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Bitcoin miners face survival test in ‘halving’

The halving, held every four years and next due this month, exposes the weakest mining companies and individuals.

Image: — © Digital Journal
Image: — © Digital Journal
Lucie LEQUIER

Miners of bitcoin will soon face a halving of the reward for operating the most popular cryptocurrency, in a pivotal event that is a test of survival, industry commentators say.

The halving, held every four years and next due this month, exposes the weakest mining companies and individuals because it slashes their main source of income, according to experts.

Bitcoin is created as a reward when computers solve complex puzzles to decide which miner wins the privilege to validate the block and receive the reward, in a costly process using vast amounts of energy.

That reward has been fixed for the last four years at 6.25 bitcoins per new block, and is expected to drop to 3.125 bitcoins later this month. The new reward will total more than $210,000 according to Wednesday’s price level.

“The block reward halving tends to ‘shake-out’ the weaker mining operations,” Simon Peters, analyst for trading company eToro, told AFP.

“Unfortunately for some, with the lower block reward received it no longer becomes profitable to mine bitcoin and the operation shuts down or gets acquired by a larger rival.”

– ‘Downward spiral’ for some –

Since the last halving in May 2020, the digital unit has enjoyed a record-breaking run.

That streak continued this year propelled by moves toward greater trading accessibility and the looming halving — which is aimed at limiting the number of bitcoin in circulation.

Bitcoin peaked last month at an all-time pinnacle of just over $73,797 and this has partly offset the impending reward shortfall for the mining community.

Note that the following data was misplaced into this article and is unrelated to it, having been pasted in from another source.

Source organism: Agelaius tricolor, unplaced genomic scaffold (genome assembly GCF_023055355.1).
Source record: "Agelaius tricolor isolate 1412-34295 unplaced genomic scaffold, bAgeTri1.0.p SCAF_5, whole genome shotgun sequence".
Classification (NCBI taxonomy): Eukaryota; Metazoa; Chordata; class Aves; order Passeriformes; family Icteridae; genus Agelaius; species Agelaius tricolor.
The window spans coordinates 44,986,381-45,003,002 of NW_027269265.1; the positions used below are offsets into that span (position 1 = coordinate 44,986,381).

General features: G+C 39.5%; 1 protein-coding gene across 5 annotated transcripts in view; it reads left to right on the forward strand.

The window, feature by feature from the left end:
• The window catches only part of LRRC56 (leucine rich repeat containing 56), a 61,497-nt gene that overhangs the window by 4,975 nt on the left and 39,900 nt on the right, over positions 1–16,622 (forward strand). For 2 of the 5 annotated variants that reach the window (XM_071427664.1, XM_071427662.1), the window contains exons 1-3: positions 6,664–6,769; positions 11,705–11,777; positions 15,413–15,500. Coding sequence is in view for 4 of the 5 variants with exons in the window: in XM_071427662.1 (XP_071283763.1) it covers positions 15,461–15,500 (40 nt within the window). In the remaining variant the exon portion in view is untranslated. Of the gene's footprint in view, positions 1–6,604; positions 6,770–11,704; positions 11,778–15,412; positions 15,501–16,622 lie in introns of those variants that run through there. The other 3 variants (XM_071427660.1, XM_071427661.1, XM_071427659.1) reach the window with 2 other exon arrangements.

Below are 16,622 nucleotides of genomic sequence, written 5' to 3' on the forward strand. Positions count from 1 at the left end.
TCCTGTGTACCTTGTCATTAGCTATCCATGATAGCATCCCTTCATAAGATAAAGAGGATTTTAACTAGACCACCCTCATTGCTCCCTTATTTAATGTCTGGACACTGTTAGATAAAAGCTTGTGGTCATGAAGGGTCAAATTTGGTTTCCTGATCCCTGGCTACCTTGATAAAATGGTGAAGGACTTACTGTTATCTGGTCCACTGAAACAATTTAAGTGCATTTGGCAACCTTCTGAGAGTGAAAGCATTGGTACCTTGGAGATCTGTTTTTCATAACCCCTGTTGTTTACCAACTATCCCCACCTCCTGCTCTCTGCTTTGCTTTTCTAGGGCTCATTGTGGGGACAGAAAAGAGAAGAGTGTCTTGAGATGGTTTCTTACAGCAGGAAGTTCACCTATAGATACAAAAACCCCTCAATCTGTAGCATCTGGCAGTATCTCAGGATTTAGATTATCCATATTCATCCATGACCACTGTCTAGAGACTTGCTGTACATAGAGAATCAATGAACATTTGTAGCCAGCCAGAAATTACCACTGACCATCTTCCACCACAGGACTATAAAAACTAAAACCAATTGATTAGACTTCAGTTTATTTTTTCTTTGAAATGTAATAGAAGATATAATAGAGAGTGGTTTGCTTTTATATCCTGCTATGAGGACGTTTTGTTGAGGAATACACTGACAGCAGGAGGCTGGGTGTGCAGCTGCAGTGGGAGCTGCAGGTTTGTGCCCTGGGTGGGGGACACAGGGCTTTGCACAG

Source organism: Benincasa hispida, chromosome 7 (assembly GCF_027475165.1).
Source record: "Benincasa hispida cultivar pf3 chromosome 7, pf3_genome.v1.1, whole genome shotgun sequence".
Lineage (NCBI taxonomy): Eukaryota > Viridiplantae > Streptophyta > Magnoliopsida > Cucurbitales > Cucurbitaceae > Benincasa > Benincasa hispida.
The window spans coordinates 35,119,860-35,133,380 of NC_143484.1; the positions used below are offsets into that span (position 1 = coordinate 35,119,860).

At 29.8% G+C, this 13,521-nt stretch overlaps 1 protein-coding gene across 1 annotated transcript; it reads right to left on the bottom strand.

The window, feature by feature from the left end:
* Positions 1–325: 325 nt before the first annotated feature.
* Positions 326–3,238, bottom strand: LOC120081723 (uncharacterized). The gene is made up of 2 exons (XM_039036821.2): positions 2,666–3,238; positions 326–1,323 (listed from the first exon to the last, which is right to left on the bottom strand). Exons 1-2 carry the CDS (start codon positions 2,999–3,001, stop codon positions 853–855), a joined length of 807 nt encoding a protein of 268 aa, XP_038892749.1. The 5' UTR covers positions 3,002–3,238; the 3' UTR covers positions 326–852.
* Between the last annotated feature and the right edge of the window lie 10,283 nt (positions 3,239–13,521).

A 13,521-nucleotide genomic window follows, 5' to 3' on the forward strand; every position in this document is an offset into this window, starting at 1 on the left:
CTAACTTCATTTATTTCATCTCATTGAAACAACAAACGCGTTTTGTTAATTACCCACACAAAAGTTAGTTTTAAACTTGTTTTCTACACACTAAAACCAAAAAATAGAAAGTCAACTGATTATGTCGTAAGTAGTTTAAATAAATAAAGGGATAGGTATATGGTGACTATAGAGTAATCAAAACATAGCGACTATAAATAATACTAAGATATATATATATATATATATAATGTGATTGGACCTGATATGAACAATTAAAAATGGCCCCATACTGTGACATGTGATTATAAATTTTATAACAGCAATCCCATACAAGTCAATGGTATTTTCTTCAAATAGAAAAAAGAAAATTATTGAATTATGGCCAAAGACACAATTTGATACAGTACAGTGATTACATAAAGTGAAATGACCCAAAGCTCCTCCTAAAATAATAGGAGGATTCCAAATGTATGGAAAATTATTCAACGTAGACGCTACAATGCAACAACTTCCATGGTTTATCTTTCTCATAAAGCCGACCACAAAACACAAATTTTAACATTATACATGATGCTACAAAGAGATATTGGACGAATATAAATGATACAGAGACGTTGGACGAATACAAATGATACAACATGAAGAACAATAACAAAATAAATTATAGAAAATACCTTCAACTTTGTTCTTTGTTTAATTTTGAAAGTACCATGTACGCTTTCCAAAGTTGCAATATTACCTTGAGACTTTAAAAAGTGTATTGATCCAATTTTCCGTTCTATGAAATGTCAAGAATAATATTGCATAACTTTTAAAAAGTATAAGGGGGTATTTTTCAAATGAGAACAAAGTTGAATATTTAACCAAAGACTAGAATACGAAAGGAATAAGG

Yet diminishing returns could stop miners from investing in the latest and quickest computer technology — and they could even pause operations as galloping costs outweigh earnings.

Peters warned this could spell “a downward spiral” for some miners whose activities become uncompetitive.

“Their probability of mining a block reduces due to having less computational resources,” he added.

“If there is a significant drop in the bitcoin price post-halving then lower margins can be greatly exacerbated.”

Bitcoin mining firm Hut 8 Corp announced in March that it would cease operations at its Drumheller facility in Alberta, Canada, partly blaming excessive energy costs.

– Race for performance –

In order to remain competitive, titans of the crypto sector are racing to cut costs, invest in efficient machines and deploy cheaper and greener energy sources to both cool and power their enormous banks of bitcoin-mining computers.

“The big things that we’ve done is we’ve been increasing our fleet efficiency,” said Taylor Monnig, head of mining operations at CleanSpark.

The US firm bought 160,000 new “Bitmain S21” computers which “are currently the most efficient machines available” and will replace older-generation technology, he told AFP.

CleanSpark has also developed a passive cooling system to further reduce its energy bill.

Canadian competitor Bitfarms claims to derive 80 percent of its power from hydroelectricity and plans further expansion.

Hydroelectric energy is “not only green but also sustainable economically in terms of its price”, said Bitfarms chief mining officer Ben Gagnon.

– Consolidation –

High costs have also powered consolidation in the sector, with some mining firms buying stakes in rivals — and even merging like when Hut 8 and Bitcoin Corp combined late last year.

The new group, Hut 8 Corp, has mining operations but has also diversified its income streams to cover fixed costs, selling services to host and operate mining facilities.

Another sector heavyweight, Marathon Digital, has accumulated a war chest totalling $1.5 billion according to its latest accounts, to help fund potential acquisitions that need turning around in order to ramp up capacity.

“We are able to look at opportunities,” Marathon chief growth officer Adam Swick told AFP.

“If there might be sites that are struggling, if there’s a site with an attractive electricity pricing that just has an older generation machines that might not be as efficient… that might be an opportunity for Marathon to come in, buy the site, and upgrade the machines. And then suddenly it’s an attractive site.”

AFP
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With 2,400 staff representing 100 different nationalities, AFP covers the world as a leading global news agency. AFP provides fast, comprehensive and verified coverage of the issues affecting our daily lives.

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